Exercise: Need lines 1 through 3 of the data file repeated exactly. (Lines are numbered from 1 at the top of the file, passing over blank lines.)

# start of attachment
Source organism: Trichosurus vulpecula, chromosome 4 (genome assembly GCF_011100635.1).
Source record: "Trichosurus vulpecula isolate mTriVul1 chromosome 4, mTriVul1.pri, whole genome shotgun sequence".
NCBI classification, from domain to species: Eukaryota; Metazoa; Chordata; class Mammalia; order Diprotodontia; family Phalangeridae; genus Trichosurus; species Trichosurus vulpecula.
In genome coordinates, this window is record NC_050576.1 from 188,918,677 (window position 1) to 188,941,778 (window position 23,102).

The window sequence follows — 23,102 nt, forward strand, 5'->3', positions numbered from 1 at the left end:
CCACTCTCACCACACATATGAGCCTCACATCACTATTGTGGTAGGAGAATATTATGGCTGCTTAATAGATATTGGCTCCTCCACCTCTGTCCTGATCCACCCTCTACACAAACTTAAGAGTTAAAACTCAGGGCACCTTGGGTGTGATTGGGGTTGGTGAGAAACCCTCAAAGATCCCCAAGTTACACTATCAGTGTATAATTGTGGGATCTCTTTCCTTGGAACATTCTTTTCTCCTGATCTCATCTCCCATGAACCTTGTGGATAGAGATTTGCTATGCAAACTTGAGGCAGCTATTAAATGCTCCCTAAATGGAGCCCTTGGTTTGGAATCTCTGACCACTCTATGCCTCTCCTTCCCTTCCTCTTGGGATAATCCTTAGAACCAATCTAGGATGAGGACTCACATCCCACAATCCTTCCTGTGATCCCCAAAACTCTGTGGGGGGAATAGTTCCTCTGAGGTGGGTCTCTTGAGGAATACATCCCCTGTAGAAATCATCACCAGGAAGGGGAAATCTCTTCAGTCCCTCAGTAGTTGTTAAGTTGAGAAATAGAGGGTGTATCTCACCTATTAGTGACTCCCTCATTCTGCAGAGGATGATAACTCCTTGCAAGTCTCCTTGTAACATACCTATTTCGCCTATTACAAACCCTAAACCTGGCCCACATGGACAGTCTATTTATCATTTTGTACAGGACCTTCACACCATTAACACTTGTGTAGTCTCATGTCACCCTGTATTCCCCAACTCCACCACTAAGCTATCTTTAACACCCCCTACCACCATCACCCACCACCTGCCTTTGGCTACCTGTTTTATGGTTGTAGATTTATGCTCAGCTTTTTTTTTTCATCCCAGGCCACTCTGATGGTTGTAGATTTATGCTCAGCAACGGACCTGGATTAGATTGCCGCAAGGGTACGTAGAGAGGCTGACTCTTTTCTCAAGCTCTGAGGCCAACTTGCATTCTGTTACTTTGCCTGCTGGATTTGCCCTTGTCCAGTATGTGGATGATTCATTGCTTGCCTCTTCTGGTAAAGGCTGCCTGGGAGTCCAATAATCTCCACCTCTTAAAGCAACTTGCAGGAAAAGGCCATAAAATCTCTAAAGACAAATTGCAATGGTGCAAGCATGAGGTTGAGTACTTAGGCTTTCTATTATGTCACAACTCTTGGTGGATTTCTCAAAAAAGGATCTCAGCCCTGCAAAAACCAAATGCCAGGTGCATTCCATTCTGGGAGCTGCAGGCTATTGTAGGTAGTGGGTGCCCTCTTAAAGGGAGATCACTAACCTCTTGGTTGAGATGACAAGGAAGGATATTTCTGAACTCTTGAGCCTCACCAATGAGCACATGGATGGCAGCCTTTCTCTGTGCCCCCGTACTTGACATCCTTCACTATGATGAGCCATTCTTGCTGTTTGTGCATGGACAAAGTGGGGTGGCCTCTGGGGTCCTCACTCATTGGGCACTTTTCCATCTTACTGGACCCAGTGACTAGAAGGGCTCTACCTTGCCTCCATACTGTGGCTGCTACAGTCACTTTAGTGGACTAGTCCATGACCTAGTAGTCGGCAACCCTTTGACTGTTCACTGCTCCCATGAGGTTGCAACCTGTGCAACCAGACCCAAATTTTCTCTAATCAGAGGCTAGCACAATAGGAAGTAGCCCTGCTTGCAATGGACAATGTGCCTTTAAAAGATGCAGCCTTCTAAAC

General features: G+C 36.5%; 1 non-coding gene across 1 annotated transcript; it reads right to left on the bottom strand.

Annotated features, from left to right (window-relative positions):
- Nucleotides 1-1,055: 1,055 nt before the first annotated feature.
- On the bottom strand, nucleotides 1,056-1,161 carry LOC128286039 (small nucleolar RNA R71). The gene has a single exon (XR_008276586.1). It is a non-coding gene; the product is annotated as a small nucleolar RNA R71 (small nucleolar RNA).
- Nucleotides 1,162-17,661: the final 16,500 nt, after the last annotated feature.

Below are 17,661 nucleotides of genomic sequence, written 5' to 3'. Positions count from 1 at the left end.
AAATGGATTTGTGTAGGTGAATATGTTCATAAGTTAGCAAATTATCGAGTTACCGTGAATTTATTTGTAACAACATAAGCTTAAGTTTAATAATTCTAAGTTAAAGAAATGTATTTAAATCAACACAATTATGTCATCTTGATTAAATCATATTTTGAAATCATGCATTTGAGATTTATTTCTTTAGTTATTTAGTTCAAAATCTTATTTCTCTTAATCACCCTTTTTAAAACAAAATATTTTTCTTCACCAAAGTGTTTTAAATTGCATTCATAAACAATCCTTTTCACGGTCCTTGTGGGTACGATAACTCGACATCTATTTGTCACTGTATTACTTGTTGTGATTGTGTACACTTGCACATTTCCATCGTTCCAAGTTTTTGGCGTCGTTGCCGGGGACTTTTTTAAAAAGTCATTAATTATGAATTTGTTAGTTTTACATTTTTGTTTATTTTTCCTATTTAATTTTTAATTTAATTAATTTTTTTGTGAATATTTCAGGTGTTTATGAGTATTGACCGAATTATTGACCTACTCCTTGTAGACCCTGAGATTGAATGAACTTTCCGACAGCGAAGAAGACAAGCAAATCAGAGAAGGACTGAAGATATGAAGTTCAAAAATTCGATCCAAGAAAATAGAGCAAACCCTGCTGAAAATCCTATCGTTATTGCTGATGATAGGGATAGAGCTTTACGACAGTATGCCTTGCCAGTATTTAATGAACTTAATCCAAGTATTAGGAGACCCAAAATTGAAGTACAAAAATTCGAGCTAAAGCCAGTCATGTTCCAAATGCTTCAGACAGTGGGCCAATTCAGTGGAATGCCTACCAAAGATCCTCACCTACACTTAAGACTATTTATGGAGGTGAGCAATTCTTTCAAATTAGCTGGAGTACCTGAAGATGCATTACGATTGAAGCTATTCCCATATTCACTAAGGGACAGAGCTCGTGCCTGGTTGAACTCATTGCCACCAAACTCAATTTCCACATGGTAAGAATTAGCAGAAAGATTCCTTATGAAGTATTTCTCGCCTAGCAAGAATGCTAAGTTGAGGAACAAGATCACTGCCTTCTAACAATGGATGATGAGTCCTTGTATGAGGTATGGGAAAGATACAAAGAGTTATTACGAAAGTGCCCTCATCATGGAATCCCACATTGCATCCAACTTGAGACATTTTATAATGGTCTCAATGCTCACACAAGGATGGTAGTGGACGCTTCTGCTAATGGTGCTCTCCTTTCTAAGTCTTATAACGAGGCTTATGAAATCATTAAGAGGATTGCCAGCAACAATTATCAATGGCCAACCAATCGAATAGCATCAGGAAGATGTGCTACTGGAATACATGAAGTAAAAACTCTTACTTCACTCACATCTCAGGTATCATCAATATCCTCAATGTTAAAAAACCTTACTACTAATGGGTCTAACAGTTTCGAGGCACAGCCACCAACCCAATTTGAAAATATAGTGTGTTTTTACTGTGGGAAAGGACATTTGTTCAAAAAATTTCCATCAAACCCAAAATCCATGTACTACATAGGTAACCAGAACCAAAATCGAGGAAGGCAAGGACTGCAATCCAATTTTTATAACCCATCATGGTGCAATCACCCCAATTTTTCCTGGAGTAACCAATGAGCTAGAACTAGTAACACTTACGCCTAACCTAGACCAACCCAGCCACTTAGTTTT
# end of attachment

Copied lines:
Source organism: Trichosurus vulpecula, chromosome 4 (genome assembly GCF_011100635.1).
Source record: "Trichosurus vulpecula isolate mTriVul1 chromosome 4, mTriVul1.pri, whole genome shotgun sequence".
NCBI classification, from domain to species: Eukaryota; Metazoa; Chordata; class Mammalia; order Diprotodontia; family Phalangeridae; genus Trichosurus; species Trichosurus vulpecula.